The People’s Town HallBy Yasmine Regester / September 23, 2022
The Beloved Community Center hosted its second People’s Town Hall for this election cycle, inviting state and national candidates to listen to community concerns at Presbyterian Church of the Covenant in Greensboro.
“A people’s town hall is where the people get a chance to speak,” said Joyce Johnson with Beloved Community Center. She then opened the floor to the community members who were invited to speak.The People’s Town Hall scraps the traditional candidate forum script where candidates simply state their respective platforms and tell voters why they are the best person for a particular position. During this town hall, candidates for state and national offices first listen to comments from community members based on the issue areas chosen by event organizers during previous Get Out the Vote planning meetings. The candidates present were given an opportunity to provide a three-minute response and offer their perspectives on matters raised by the community. At the end, town hall attendees were allowed to ask additional questions to the candidates.
The issues addressed at Thursday’s town hall included housing, food insecurity, jobs, economic and environmental sustainability, police accountability, voting rights, health and reproductive rights, immigration and education.
Sandra Noble, an organizer with Second Chance Alliance in Charlotte, discussed the common barriers faced by ex-felons. Second Chance Alliance helps those with criminal records tackle the barriers between reform and second chances.
“We want candidates that are going to allocate for funding for reentry programs and expungement opportunities. We also want to look at SNAP benefits and the availability to felons. We all have to eat. How do we pay the criminal debt if we can’t get a job due to criminal history,” said Noble, who shared that she was formerly incarcerated and is now attending N.C. A&T State University working towards a degree in social work.A North Carolina Court ruled in April to give 56,000 people in North Carolina who are ex-felons the right to vote this year. Guilford County has 2,193 people who are on parole, probation, or post-release supervision for a felony conviction, who are now eligible to legally register to vote.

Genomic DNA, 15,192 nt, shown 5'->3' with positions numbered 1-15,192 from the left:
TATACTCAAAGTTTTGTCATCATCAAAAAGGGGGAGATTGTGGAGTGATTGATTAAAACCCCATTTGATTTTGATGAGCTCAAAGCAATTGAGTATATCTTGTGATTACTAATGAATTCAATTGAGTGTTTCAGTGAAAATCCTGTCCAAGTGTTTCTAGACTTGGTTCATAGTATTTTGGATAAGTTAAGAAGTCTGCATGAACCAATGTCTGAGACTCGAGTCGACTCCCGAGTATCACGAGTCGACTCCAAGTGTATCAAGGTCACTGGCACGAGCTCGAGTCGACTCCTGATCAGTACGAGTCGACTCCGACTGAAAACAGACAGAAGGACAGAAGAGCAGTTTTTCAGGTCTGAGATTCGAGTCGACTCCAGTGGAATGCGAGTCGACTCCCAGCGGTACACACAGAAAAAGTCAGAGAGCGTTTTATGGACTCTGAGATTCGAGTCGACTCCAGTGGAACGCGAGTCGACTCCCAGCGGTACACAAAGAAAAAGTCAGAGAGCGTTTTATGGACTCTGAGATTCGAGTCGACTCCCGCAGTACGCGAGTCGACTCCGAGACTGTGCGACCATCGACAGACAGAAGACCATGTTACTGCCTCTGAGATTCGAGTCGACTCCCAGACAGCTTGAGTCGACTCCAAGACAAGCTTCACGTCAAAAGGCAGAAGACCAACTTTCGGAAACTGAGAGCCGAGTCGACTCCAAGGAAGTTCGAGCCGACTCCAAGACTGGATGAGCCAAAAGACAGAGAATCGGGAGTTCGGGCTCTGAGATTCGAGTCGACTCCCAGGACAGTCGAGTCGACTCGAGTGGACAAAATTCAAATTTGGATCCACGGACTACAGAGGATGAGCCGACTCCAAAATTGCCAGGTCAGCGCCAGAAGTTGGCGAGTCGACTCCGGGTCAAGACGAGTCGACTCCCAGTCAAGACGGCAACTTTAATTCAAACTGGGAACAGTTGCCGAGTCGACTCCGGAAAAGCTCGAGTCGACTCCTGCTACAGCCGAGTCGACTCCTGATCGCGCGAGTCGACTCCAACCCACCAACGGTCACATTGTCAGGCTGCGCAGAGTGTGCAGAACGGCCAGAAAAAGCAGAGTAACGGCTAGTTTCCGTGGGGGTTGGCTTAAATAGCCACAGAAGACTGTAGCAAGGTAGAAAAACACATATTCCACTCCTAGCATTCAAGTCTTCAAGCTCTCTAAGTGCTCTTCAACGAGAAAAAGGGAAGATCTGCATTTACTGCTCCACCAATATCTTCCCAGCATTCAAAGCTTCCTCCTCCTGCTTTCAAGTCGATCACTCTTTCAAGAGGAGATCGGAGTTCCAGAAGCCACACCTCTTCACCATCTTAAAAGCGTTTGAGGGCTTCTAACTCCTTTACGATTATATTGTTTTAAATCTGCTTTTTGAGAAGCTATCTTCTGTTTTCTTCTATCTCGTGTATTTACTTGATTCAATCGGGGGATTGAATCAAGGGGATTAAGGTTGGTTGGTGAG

“We’re all going to the ballot box for a reason. Engaging the citizens in civic engagement matters. On the ground, work matters,” said Lissa Harris of Democracy NC.
Bruce Rich, Director of Community Housing Studies at UNCG shared that rental market trends in Greensboro for July and August have doubled since 2020 and Greensboro has the second fastest growing rent since last year. “Rent is going up. How do we grow the supply of affordable housing? That doesn’t necessarily mean public housing, or unsafe housing that people don’t want,” said Rich. “We can’t build sustainable housing policy on a one-time payment of COVID funds relief money. We’re going to have to think bigger, more radical. Can the private market really supply housing needs like it claims it can? It can’t. Do you want eviction to be the only way to allocate scarce housing? Our city needs real investment in permanent housing. Eviction has become part of relocation which is alarming.”
Minister Kenya Hamlin of United Church of Christ discussed debt in all forms from criminal debt, medical debt, Black farmers debt and student loan debt, a topic that U.S. President Joe Biden has been focused on lately. “We are all called to build a just economy for all. The challenges are we are a Christian organization, but we also lift up that God doesn’t want people to die owing. There should not be people dying in debt. We are finding ourselves with predatory debt.” said Hamlin, who added, “Students should not be preyed upon. I want to engage the candidates on what is the new system to educating our next workforce.”